Of course the first to know about resolution logic was the Argonne group. Because of Hamming’s irregular choice of Minsky as referee for [5] (irregular because there were several reputable workers in automated theorem proving at the time), it became known at MIT.
The second escape of resolution logic beyond automated theorem proving came about as follows. Quoting Robinson [6]:
It was Cordell [Green] who was a very early adopter [of resolution logic]—in fact it was in late 1963 at Rice [University], in his final undergraduate year there, when resolution figured prominently in my lectures (in 1964 I thought and talked about little else!). I think Cordell probably thought of his QA idea [using resolution logic for a question-answering system] about that time. Off he went to Stanford in mid 1964 to join McCarthy and start his PhD program.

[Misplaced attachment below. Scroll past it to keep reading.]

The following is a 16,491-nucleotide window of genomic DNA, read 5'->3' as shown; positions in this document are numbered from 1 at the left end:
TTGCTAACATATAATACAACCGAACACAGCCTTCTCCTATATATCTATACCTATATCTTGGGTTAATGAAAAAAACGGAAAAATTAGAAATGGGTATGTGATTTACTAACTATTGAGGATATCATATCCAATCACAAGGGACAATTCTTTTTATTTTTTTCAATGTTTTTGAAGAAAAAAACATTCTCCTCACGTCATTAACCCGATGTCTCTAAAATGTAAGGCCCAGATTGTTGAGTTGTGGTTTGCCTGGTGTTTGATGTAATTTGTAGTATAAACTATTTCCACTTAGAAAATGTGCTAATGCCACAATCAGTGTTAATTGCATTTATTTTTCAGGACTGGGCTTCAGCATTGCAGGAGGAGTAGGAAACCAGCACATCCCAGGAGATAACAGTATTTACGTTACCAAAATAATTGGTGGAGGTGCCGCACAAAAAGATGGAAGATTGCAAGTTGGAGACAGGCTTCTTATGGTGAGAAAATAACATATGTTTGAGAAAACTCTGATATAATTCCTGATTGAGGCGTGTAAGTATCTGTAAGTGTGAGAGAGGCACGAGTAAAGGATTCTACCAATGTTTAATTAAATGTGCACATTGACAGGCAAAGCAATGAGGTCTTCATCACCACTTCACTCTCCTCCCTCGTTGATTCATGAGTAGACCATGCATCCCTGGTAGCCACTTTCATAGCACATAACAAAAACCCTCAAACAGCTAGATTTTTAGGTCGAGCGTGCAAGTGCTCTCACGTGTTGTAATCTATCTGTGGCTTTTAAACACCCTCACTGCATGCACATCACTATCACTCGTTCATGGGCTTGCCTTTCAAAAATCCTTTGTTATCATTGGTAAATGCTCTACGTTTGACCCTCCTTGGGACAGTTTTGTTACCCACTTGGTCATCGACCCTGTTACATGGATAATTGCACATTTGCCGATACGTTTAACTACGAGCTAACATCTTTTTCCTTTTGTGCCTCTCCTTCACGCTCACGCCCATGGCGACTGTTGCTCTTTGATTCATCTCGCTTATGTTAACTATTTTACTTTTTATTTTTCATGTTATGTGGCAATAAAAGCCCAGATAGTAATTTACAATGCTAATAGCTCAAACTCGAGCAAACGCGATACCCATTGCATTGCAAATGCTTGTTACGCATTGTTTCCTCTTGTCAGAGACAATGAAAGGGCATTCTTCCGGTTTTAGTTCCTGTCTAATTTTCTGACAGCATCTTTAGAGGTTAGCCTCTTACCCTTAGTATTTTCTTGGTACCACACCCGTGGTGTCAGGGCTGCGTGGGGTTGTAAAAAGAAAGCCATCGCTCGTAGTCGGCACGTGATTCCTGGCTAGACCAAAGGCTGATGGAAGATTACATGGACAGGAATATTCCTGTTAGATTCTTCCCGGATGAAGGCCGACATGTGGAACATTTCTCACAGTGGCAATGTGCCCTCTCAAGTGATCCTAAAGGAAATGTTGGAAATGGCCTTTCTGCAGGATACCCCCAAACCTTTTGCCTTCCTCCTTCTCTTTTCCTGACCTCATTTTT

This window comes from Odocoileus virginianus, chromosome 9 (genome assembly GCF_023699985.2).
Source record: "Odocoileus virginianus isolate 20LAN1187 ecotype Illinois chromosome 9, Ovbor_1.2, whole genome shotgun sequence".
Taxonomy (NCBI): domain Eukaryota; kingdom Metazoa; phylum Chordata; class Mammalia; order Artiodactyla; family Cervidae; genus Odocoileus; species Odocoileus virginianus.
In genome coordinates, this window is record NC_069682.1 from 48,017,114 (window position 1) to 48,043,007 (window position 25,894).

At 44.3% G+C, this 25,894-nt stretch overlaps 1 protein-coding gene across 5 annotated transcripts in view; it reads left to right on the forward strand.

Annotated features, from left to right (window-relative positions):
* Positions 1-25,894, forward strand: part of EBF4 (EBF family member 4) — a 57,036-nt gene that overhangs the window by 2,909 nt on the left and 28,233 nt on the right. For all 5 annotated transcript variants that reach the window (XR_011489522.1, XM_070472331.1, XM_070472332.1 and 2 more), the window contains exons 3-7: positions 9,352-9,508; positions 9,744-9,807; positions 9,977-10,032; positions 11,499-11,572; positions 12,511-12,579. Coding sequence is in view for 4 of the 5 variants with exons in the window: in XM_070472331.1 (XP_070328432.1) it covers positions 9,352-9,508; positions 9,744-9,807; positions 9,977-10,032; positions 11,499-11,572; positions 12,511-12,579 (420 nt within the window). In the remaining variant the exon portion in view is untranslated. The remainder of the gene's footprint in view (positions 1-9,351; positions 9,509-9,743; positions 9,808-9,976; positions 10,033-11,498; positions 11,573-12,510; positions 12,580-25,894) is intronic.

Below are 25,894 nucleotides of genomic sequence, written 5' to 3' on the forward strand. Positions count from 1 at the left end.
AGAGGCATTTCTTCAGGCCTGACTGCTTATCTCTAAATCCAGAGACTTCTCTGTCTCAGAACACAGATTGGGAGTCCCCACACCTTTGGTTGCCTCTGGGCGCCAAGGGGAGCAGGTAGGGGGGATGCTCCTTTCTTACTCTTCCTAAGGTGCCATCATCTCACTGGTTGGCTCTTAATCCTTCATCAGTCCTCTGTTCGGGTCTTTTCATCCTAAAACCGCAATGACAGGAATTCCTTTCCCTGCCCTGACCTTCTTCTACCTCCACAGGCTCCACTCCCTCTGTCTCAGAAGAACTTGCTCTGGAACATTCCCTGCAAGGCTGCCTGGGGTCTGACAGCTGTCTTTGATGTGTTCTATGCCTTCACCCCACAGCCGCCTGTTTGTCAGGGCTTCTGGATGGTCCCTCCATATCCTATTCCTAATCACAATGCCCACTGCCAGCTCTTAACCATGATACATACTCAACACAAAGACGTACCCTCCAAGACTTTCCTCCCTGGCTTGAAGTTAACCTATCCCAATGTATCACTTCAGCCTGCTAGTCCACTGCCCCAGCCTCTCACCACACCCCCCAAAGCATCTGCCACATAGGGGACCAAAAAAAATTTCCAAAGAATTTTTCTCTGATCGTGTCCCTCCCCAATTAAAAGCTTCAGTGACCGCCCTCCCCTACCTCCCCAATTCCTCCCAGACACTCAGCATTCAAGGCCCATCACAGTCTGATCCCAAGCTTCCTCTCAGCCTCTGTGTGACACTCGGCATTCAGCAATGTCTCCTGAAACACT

John McCarthy was Mr Artificial Intelligence himself: he had invented the term in 1956. In 1959 he published a paper [7] in which he proposed theorem proving by computer to implement an intelligent agent. This was very different from and independent of what the automated theorem proving people had in mind. The kind of theorem McCarthy had in mind was “I can get to the airport” to be inferred from a body of premisses including such as “I am at my desk” and “From my desk one can get to the airport”. Of course other premisses were needed. McCarthy was interested in what would constitute an adequate set.